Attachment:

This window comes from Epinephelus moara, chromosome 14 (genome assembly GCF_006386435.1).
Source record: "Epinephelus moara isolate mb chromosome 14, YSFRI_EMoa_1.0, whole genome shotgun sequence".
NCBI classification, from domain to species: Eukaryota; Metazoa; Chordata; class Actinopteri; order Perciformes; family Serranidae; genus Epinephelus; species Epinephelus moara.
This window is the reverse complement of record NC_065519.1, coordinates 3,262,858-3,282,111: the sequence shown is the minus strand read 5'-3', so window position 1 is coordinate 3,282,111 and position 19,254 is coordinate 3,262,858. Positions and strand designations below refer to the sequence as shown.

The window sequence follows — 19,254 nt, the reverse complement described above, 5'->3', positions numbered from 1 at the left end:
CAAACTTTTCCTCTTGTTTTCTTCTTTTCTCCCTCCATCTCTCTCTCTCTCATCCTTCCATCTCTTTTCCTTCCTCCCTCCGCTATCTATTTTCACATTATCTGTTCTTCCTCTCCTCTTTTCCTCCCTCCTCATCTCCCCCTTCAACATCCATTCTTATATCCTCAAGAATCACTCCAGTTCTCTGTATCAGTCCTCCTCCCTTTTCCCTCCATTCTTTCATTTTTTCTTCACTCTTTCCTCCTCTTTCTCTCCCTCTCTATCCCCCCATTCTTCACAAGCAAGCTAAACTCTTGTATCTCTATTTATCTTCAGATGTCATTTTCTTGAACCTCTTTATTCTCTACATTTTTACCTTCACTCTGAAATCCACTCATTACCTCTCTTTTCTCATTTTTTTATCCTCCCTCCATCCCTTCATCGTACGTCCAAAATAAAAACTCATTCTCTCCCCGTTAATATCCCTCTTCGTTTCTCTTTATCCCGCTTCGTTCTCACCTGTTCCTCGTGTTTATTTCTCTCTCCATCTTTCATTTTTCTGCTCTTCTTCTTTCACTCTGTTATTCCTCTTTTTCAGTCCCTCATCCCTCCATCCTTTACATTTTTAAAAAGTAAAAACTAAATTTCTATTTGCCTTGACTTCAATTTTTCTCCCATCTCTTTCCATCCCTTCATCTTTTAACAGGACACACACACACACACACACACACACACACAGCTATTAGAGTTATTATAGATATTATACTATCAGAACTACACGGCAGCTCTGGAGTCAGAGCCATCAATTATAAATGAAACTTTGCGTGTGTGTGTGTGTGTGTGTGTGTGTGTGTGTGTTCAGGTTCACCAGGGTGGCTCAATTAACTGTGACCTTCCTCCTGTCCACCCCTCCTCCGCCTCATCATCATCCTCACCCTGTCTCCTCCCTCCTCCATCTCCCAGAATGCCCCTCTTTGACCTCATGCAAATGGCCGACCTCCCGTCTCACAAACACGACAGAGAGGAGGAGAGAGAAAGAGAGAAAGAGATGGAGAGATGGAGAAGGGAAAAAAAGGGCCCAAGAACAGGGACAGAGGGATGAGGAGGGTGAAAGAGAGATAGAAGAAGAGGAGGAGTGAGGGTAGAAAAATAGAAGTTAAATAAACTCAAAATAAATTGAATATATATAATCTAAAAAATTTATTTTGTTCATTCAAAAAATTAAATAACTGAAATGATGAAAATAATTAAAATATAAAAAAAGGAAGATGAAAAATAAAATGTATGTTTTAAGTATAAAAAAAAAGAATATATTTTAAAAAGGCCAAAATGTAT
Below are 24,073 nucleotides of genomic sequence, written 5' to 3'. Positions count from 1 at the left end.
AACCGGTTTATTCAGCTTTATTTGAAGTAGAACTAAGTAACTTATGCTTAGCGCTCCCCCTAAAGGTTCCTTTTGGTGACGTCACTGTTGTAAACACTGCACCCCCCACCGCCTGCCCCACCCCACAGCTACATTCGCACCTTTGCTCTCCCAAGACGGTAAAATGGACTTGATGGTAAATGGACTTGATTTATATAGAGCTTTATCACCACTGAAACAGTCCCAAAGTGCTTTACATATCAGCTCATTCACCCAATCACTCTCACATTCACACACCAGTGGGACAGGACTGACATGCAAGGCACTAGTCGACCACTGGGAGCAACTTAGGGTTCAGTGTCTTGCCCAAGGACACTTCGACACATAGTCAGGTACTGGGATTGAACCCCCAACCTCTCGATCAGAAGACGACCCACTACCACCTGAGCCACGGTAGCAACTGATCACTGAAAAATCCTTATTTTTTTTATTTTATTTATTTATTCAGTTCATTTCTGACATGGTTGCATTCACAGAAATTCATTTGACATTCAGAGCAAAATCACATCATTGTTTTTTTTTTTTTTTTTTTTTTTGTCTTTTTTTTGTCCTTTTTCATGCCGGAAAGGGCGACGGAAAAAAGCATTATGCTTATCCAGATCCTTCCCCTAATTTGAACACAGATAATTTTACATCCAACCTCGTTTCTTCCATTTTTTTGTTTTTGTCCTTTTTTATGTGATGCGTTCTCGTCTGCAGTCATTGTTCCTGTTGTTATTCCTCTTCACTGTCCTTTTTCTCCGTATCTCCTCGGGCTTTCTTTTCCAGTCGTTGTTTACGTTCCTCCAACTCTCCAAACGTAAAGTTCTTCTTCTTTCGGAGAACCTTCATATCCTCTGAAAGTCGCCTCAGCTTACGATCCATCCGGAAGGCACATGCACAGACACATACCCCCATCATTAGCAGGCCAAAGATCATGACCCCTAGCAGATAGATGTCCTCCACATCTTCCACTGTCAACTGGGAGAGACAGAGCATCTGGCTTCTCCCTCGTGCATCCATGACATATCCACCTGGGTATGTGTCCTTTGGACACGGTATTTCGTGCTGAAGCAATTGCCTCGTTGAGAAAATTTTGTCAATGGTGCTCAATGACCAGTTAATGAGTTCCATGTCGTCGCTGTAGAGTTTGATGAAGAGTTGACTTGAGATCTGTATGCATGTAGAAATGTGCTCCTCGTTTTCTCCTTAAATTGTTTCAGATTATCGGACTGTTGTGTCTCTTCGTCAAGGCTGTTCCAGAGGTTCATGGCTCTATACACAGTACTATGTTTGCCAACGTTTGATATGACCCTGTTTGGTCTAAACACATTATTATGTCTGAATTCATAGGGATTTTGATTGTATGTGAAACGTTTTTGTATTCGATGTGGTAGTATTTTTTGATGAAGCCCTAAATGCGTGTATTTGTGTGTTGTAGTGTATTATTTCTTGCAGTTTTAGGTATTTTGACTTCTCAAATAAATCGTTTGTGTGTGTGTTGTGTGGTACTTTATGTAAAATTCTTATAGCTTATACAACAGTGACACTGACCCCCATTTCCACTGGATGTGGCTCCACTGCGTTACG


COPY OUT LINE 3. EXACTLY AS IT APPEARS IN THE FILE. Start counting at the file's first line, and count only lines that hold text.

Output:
NCBI classification, from domain to species: Eukaryota; Metazoa; Chordata; class Actinopteri; order Perciformes; family Serranidae; genus Epinephelus; species Epinephelus moara.